A recent study found that tart cherry juice helped soccer players recover after muscle-damaging exercise better than a placebo.
The 16 athletes in the study were randomly assigned to receive either a Montmorency tart cherry concentrate mixed with water twice a day for four days prior to and three days following exercise, or a drink with the same number of calories but less than 5% fruit content on the same schedule.
The semiprofessional male soccer players (aged 21 to 29) showed better performance on sprints, jumps, and agility tests; less inflammation; and less muscle soreness when taking tart cherry juice compared to the placebo drink.
Editor’s Note: Tart cherry juice is rich in polyphenols, chemicals found in plants with anti-oxidant effects. The juice also has melatonin-like effects, improving sleep in people with insomnia.
A recent study found that mice that ate more cinnamon got better and faster at learning. In the study, published in the Journal of Neuroimmune Pharmacology in 2016, separated mice into good learners and poor learners based on how easily they navigated a maze to find food. After the poor learners were fed cinnamon for a month, they could find the food more than twice as quickly as before.
The benefits of cinnamon come from sodium benzoate, a chemical produced as the body breaks down the cinnamon. Sodium benzoate enters the brain and allows the hippocampus to create new neurons.
Feeding cinnamon to the poor learning mice normalized their levels of receptors for the neurotransmitter GABA, closing the gap with good learners. Sodium benzoate also improved the structural integrity of some brain cells. Cinnamon also can help sensitize insulin receptors.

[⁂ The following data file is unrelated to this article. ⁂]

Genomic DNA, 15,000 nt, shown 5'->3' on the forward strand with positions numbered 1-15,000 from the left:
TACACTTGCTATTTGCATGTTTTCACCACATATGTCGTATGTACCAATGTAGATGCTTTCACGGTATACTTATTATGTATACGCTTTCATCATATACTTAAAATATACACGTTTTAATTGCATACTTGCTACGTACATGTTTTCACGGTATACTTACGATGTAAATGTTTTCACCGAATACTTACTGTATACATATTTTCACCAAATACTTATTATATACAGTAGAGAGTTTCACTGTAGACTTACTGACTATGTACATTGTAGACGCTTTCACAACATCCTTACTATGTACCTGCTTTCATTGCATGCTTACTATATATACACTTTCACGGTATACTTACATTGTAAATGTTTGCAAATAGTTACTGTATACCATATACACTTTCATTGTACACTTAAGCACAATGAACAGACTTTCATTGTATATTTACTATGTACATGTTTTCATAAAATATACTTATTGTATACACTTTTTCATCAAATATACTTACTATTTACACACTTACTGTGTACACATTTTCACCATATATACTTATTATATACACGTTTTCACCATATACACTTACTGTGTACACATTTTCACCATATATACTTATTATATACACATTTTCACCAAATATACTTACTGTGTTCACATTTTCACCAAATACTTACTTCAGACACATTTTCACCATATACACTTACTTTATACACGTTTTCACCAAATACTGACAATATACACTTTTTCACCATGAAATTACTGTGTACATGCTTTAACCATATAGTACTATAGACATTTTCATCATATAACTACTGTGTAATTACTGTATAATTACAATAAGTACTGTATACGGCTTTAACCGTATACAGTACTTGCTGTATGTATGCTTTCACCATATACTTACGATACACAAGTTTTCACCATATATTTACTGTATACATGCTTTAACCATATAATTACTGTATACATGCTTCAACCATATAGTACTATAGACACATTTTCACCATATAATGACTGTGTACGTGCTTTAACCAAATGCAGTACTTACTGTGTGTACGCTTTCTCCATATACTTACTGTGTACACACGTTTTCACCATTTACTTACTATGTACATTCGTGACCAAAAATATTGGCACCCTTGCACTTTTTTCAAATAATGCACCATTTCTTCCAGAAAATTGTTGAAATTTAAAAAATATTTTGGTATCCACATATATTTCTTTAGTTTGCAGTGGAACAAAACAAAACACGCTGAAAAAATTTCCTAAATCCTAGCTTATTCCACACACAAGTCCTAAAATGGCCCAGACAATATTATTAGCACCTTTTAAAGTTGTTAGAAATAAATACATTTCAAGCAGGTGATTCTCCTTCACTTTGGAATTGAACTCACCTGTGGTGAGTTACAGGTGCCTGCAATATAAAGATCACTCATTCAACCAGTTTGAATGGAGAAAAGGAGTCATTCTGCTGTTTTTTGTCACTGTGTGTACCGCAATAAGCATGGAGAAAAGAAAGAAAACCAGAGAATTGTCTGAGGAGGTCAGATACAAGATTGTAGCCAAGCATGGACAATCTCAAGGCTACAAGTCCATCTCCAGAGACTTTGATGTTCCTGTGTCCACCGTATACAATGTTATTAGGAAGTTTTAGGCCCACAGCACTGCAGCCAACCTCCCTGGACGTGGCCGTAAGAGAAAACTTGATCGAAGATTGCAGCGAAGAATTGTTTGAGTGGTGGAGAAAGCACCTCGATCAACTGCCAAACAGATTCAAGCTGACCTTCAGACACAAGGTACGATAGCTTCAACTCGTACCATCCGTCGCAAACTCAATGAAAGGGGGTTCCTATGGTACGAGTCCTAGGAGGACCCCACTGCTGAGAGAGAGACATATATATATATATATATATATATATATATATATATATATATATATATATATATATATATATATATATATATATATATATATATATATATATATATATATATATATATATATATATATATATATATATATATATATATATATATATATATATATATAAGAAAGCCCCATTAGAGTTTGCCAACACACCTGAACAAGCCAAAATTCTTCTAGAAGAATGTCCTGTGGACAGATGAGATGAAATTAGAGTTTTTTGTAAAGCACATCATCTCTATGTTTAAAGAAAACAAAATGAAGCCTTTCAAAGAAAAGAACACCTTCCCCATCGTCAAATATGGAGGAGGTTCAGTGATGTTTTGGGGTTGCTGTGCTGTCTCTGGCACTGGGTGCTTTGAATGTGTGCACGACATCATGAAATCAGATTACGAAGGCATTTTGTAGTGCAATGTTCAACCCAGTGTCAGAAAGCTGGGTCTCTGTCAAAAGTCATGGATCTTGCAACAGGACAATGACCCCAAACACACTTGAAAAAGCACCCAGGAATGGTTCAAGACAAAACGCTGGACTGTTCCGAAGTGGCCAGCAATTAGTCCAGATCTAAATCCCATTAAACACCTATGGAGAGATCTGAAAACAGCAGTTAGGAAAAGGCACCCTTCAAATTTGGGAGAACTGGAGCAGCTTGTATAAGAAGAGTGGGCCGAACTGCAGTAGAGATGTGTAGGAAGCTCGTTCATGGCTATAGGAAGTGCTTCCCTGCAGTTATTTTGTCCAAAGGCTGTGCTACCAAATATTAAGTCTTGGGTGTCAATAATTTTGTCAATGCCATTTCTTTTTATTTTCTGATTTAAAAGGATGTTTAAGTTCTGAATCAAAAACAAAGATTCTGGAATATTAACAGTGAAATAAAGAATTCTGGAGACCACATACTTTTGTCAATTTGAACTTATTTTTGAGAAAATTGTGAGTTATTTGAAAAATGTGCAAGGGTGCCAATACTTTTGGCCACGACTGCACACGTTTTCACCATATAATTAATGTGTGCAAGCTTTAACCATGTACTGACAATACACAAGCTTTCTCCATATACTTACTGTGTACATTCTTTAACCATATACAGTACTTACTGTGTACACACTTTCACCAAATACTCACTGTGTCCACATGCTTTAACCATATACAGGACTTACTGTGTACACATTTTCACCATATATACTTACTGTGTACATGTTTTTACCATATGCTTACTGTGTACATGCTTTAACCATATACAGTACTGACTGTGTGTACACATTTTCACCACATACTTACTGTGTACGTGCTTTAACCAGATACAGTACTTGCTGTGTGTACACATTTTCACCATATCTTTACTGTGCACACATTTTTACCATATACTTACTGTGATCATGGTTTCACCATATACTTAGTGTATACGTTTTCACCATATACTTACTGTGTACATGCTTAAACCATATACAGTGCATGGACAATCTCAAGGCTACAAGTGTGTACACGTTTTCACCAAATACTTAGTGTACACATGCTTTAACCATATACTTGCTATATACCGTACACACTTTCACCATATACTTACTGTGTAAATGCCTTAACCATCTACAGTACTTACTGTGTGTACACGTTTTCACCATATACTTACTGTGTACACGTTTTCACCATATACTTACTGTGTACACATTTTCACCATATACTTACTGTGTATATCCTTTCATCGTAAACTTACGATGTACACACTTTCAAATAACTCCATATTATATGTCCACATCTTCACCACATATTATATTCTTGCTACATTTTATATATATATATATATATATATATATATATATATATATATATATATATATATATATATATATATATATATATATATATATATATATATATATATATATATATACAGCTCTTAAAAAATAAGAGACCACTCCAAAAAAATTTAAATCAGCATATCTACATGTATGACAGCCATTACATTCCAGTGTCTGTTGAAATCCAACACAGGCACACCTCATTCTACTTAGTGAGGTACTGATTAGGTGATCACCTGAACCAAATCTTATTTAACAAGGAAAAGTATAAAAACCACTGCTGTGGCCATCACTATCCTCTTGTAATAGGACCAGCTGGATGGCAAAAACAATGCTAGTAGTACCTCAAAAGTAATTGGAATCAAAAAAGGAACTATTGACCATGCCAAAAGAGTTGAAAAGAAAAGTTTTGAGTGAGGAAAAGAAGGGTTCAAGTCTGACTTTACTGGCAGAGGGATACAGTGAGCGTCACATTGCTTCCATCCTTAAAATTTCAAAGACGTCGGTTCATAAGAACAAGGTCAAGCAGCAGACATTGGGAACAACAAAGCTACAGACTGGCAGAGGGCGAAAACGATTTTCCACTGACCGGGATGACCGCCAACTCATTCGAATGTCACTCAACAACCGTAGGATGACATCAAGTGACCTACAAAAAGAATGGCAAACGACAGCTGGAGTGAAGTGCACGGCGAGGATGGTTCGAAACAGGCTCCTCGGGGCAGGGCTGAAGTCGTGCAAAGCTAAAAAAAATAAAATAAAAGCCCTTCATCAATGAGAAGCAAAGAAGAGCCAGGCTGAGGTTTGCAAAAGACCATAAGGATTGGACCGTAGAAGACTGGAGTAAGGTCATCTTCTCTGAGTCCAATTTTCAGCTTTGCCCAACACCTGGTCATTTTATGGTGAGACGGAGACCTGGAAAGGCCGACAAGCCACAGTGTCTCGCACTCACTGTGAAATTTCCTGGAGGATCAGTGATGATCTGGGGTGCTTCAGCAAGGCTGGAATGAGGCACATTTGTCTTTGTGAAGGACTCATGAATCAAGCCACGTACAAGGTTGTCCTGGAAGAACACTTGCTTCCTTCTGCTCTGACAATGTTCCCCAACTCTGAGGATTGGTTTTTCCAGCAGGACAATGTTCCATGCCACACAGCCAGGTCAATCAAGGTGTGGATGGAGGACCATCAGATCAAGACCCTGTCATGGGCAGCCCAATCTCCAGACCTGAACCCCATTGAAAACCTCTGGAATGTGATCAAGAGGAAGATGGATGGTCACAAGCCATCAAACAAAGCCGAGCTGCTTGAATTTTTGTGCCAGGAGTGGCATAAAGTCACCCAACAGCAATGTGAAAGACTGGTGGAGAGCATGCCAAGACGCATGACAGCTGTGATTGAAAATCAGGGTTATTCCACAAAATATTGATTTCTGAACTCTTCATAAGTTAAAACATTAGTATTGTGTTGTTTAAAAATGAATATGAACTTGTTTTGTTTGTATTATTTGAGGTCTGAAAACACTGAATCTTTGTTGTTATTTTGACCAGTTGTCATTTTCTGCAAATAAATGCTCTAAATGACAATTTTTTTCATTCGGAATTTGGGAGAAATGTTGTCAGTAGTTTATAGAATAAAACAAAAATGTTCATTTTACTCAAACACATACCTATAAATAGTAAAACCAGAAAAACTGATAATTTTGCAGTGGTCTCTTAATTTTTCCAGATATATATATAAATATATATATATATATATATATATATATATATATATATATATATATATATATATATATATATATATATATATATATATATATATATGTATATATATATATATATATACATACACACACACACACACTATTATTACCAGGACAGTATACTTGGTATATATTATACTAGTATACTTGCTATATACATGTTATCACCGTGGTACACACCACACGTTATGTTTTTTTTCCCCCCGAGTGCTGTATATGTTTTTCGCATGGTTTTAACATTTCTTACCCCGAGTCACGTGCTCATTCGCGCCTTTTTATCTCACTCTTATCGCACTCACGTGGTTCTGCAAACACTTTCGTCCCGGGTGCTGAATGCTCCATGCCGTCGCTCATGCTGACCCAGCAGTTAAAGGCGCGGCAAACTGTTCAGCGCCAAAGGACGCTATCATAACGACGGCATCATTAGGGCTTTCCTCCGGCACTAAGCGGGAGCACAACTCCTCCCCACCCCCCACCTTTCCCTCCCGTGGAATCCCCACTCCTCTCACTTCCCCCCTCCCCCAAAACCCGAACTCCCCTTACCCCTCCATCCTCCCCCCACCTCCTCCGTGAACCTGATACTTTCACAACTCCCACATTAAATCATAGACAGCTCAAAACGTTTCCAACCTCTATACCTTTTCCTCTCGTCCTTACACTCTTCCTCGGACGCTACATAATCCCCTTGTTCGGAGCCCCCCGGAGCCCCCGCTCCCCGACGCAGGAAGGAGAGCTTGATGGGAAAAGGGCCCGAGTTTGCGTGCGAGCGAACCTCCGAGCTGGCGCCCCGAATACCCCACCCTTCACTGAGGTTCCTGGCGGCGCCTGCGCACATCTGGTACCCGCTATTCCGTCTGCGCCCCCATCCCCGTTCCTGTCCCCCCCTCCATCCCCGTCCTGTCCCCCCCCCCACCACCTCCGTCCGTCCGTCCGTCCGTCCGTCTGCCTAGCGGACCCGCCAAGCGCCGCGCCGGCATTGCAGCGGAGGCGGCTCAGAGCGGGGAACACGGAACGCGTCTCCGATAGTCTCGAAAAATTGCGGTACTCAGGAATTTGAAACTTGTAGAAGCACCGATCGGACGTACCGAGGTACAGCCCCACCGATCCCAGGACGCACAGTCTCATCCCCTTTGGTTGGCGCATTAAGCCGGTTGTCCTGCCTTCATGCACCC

Doctors hope these findings may eventually contribute to treatment research on Alzheimer’s and Parkinson’s diseases.
Cinnamon should be consumed in moderate quantities because the Chinese variety most commonly found in North American supermarkets has high levels of coumarin, a compound that can be toxic to the liver when consumed in large quantities. Ceylon (Sri Lankan) cinnamon has lower levels of coumarin.
The atypical antipsychotic drug molindone was used to treat schizophrenia for decades before it was pulled from the market in 2010 for business reasons. Now Supernus Pharmaceuticals is studying whether a reformulation of the drug may be used to treat attention deficit hyperactivity disorder (ADHD) that is accompanied by impulsive aggression.
Supernus tested an extended-release form of the drug in 118 children aged 6–12 with ADHD and impulsive aggression. They received either placebo or between 12mg and 54mg per day of molindone for 39 days. Those children who received between 12mg and 36mg per day of molindone showed fewer symptoms of impulsive aggression that those who received placebo. Side effects included headache, sedation, and increased appetite. Clinical trials of molindone will continue.
The pharmaceutical company Supernus identifies older drugs that may be repurposed to treat other disorders. The company believes it may have found a new use for the discontinued antidepressant viloxazine, as a treatment for attention deficit hyperactivity disorder (ADHD).
Viloxazine is a selective norepinephrine reuptake inhibitor, or SNRI, that was approved in Europe but not in the US and was eventually removed from the market due to competition from other drugs. Its structure and mechanism of action resemble those of the ADHD treatment atomoxetine, so Supernus has begun trials of viloxazine for ADHD in adults.